Forgot your password?
typodupeerror
Robotics Hardware Science Technology

Android Copy of Young Woman Unveiled In Japan 264

Posted by Soulskill
from the but-can-she-serve-as-a-floatation-device dept.
An anonymous reader writes "According to IEEE Spectrum, Japanese roboticist Hiroshi Ishiguro, who had previously built a robot copy of himself, has now created a new android — and it's a 'she.' Geminoid F, a copy of a woman in her 20s with long dark hair, exhibits facial expressions more naturally than Ishiguro's previous android. 'Whereas the Geminoid HI-1 has some 50 actuators, the new Geminoid F has just 12. What's more, the HI-1 robot requires a large external box filled with compressors and valves. With Geminoid F, the researchers embedded air servo valves and an air servo control system into its body, so the android requires only a small external compressor.' It's also much better looking. Has the Japanese android master finally overcome the uncanny valley?"
This discussion has been archived. No new comments can be posted.

Android Copy of Young Woman Unveiled In Japan

Comments Filter:
  • Re:Dammit Japan. (Score:3, Interesting)

    by Anonymous Coward on Sunday April 04, 2010 @01:41PM (#31725448)
    Does anyone else hate the word "gynoid" as much as me? It's never used in the article... but someone tagged it onto the story - it's so utterly wanky fanboyish it provokes a real loathing in me. It's also a worthless neologism article [wikipedia.org] on wikipedia.
  • by moteyalpha (1228680) on Sunday April 04, 2010 @02:18PM (#31725704) Homepage Journal
    Skin is an organ and can be grown or transplanted on a suitable substrate. Already in the works. [physorg.com]. So I am guessing that it is just a hop skip and jump to a real cyborg. It would probably be cheaper too and self repairing.
    Cherry 2010 and if it follows Moore's law they will be posting on slashdot by Cherry 2020.
    I would guess that this would be a life extension method at its completion, which allows space for the brain and spinal cord along with an interface. I think that is another of those uncanny valleys.
    Though it does seem more like a science fiction movie such as reanimator [wikipedia.org].
  • by petsounds (593538) on Sunday April 04, 2010 @02:28PM (#31725800)
    The eyes seem better than his last effort, but the mouth area is really where it falls short. There isn't enough subtlety in mimicking muscle movements around the lip area, and the mouth opening and closing is a real giveaway. Although the jaw hinge seems a bit off, I think what's really going on is the lack of skin movement during articulation. The "skin" not visibly stretching creates a plastic, robotic appearance. Still, it's interesting work. I don't agree that we should be making robots that look like people though. It seems like a conscious attempt at anthropomorphism, and even if the physical appearance eventually becomes flawless, there will always be an uncanny valley in the way the robot fails to act with human subtlety.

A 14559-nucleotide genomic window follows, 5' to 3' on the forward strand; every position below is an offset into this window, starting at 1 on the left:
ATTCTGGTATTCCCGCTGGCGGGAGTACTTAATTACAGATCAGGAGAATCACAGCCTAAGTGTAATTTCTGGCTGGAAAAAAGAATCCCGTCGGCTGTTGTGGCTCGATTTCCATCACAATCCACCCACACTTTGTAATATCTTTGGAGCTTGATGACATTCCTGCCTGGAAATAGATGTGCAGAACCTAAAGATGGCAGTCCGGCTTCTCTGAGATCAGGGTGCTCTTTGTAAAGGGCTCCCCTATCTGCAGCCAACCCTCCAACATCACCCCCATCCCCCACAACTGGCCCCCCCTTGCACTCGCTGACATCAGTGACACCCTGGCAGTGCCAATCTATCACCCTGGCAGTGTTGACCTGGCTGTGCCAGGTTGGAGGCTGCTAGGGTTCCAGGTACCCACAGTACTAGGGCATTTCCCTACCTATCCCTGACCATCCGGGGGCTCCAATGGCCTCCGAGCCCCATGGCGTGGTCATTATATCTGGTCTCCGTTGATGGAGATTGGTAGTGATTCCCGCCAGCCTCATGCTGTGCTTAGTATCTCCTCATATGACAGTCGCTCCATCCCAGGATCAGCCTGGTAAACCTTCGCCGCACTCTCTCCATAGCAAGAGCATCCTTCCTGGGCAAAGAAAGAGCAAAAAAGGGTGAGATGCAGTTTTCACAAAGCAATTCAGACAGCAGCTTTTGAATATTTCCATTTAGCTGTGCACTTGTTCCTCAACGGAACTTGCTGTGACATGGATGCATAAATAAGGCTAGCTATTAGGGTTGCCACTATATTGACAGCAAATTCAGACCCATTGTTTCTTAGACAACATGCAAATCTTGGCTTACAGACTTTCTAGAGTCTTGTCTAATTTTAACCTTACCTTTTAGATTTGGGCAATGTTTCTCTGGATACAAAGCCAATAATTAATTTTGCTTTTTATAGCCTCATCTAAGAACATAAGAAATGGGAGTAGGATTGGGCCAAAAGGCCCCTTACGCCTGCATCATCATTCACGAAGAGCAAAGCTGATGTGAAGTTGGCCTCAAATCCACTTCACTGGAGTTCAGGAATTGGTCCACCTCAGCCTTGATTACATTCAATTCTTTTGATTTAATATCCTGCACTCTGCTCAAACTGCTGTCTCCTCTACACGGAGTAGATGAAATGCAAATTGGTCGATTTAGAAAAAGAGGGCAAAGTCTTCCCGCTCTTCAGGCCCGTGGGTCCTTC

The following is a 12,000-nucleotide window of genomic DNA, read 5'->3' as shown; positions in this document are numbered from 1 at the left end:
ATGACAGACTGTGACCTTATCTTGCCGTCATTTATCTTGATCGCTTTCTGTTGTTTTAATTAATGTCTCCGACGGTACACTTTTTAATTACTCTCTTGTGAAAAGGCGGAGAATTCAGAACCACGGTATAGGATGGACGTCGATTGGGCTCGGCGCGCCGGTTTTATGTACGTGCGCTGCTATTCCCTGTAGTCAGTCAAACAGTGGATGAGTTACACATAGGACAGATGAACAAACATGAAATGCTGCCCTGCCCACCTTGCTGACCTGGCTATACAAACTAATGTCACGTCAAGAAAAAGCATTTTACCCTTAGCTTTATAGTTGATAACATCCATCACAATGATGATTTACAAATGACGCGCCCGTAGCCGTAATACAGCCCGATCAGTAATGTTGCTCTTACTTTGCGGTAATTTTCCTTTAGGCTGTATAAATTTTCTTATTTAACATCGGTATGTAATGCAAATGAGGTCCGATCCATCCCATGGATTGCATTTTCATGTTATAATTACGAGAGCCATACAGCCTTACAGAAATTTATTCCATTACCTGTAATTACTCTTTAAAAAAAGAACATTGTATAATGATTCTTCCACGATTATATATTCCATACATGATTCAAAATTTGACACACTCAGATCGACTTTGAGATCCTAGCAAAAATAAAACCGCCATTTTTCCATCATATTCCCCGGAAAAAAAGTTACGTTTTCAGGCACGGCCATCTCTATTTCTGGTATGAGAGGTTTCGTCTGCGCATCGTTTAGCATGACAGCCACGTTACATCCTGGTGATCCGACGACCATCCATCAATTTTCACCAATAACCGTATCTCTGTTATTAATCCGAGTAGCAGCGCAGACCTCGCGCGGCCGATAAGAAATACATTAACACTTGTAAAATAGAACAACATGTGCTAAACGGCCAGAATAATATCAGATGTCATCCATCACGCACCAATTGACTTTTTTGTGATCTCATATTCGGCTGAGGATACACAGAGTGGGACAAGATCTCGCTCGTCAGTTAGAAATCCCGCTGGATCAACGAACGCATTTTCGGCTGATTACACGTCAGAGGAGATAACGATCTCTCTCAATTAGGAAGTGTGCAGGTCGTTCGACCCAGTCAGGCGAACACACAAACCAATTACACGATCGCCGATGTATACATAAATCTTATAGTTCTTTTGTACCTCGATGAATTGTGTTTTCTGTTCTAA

• by cutecub (136606) on Sunday April 04, 2010 @03:32PM (#31726300)
    ...then we sure as hell aren't going to be able to get robotic characters to act human.

    CGI animators, in some sense, have a much easier task then the roboticist. Its much easier to program a full musculature into an animated character than to physically build a robotic one.

    The difficulty of all this is exemplified by Robert Zemeckis' dismal "Polar Express" and "A Christmas Carol". Even when capturing hundreds of control points on the faces of the actors, you're still left teetering on the edge of the Uncanny Valley.

    "The Curious Case of Benjamin Button" [ted.com] and "Avatar" were more successful because they did complete surface capture of the actors faces rather than point-capture.

    Which gets back to the difficulty of making robots appear human. Its the same problem, magnified 1000 times by the fact that, in essence, you have to pack the equivalent of a millions of "control-points" into the robots face.

    Not an easy task.

    -Sean

  • Pygmalion (Score:4, Interesting)

    by Valen0 (325388) <valen @ e s c o m .us> on Sunday April 04, 2010 @05:46PM (#31727266)

    I certainly hope this story doesn't turn into a modern day retelling of Pygmalion [wikipedia.org] .

  • by radtea (464814) on Monday April 05, 2010 @11:41AM (#31734554)

    Which gets back to the difficulty of making robots appear human. Its the same problem, magnified 1000 times by the fact that, in essence, you have to pack the equivalent of a millions of "control-points" into the robots face.

    You're thinking about this like a software guy, not a hardware guy. The human face doesn't have that many control points. It has a relatively small set of muscles and a bunch of connective tissue with known (albeit nonlinear) properties.

    The problem is that much of what humans do with facial expression is "non-functional" in the sense that it doesn't involve any practical intent or communication. We blink, we chew our lips, we move our muscles simply because stillness is fatiguing. I'm betting that with a relatively small amount of attention to such "non-functional" movements we'll see adequately canny robot faces in fairly short order, particularly given the huge range of perfectly acceptable facial behaviour that humans actually have.

    I get the sense that no one complaining here has ever dealt with a person whose face is partially paralyzed, or burned, or what-have-you. Anyone who has knows that you get past those aspects very quickly, and simply start seeing the person. But I'm sure the same people complaining here will still be complaining about the uncanny aspect of robot faces long after a wealth of empirical data has shown that the average person can't tell the difference without already knowing the object they are dealing with is a robot.

You have a tendency to feel you are superior to most computers.

Working...